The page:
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All forms that perish other forms supply

(By turns we catch the vital breath, and die),


natures be subjected to the superior nature of the world!". The Moralist, p. 130.

Whatever censures Shaftesbury has incurred for his many indecent and groundless objections against the Christian religion, yet we ought candidly to confess, that two of his treatises, The Enquiry concerning Virtue, and the Moralists, deserve attention and applause. The former is written with great perspicuity of method and closeness of argument, and with a purity and simplicity of style very different from the over-ornamented, tumid style of many of his other works. The latter is perhaps the finest imitation of the manner of Plato, as Lord Monboddo has shewn at large, in our language. In both are advanced the most cogent arguments for an Intelligent First Cause, and the benevolence, wisdom, and goodness, of a superintending Providence. Our author has therefore been guilty of manifest injustice in insinuating, in the last book of the Dunciad, ver. 418, that the very Theocles, from whom he has copied so much, and so many of whose sentiments and arguments he has adopted, is a preacher of Fate and Naturalism. And what is still more inexcusable, the words of Theocles are imperfectly quoted in the note of this passage of the Dunciad, in order to give a colour to the insinuation; for after the words "empowered Creatress," the two following ones— "or Thou," are unfairly omitted. See Characteristics, vol. ii. p. 345. The first book of the Enquiry ends with a sentence far remote from irreligion and epicurism: "Hence we may determine justly the relation which virtue has to piety; the first being not complete without the latter; since, where the latter is wanting, there can be neither the same benignity, firmness, nor constancy; the same good composure of the affections, nor uniformity of mind. And thus the perfection and height of virtue must be owing to the belief of a God!" Vol. ii. p. 76.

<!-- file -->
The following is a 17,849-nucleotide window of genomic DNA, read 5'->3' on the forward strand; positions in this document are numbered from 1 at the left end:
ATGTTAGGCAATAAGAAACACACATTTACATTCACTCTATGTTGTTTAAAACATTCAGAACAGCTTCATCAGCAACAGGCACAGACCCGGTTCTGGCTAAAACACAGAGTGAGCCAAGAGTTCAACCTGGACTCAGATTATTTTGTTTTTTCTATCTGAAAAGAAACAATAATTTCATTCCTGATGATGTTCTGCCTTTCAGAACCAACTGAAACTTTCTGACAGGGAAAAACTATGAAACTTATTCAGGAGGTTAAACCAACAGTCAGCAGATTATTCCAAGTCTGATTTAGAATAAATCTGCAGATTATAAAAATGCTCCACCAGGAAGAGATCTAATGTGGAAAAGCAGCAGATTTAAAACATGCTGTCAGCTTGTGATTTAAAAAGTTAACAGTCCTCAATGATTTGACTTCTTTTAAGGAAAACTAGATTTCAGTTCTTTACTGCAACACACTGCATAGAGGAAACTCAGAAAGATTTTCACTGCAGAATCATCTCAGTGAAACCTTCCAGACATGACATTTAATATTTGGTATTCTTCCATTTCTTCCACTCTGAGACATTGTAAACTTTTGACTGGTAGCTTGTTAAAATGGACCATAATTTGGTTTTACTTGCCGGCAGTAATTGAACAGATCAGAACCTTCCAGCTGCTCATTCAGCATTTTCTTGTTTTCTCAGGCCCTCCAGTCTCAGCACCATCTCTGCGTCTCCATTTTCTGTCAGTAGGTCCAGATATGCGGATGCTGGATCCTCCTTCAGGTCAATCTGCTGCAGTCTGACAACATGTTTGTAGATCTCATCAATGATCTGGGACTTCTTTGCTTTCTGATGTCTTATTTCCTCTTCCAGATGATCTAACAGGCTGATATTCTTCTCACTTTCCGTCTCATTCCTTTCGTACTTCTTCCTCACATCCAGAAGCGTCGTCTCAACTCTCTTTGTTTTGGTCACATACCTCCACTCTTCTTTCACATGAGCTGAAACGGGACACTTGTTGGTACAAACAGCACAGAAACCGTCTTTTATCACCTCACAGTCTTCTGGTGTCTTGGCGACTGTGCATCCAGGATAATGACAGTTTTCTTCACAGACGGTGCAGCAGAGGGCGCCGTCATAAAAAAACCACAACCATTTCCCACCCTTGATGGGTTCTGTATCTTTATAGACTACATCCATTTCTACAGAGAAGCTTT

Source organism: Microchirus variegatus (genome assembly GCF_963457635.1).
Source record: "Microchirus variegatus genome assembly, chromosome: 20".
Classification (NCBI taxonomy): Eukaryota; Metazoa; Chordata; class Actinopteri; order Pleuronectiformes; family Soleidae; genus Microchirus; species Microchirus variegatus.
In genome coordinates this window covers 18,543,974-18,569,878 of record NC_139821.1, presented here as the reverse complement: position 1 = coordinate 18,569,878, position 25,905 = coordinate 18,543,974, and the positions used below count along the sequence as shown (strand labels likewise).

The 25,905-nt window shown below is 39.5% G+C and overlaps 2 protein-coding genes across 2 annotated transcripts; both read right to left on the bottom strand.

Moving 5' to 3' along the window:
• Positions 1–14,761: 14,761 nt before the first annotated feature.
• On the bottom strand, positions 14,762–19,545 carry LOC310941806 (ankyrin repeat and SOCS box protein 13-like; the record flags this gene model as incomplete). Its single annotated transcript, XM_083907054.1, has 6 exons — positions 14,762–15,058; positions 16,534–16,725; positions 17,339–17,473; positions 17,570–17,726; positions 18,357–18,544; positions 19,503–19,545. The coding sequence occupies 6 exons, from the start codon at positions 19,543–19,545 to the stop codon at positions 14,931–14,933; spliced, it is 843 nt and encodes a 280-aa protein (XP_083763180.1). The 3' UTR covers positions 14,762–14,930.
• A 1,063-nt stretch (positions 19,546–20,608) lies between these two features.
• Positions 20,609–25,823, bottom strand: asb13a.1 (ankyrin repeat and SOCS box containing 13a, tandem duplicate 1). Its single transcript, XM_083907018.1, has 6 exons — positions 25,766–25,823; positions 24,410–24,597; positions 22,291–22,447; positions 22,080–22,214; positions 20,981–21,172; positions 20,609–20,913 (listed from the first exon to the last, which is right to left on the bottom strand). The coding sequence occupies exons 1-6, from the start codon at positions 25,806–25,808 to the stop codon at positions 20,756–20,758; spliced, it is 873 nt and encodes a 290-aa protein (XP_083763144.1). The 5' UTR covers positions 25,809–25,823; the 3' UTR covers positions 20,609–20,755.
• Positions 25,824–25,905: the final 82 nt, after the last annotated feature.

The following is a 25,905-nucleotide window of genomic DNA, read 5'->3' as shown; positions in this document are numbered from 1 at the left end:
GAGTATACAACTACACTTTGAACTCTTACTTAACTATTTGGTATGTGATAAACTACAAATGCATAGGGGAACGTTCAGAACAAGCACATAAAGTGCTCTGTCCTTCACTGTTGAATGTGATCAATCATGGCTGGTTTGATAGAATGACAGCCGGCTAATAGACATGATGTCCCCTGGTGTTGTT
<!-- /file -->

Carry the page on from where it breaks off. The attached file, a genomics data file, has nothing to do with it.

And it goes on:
In a letter of Dr. Warburton, transcribed from the manuscripts of Dr. Birch, in the British Museum, by the late Mr. Maty, are these remarkable words: "As to the passages of Mr. Pope that correspond with Leibnitz, you know he took them from Shaftesbury; and that Shaftesbury and Leibnitz had one common original, Plato, whose system at the best, when pushed as far as Leibnitz has carried it, must end in Fate." A strange opinion once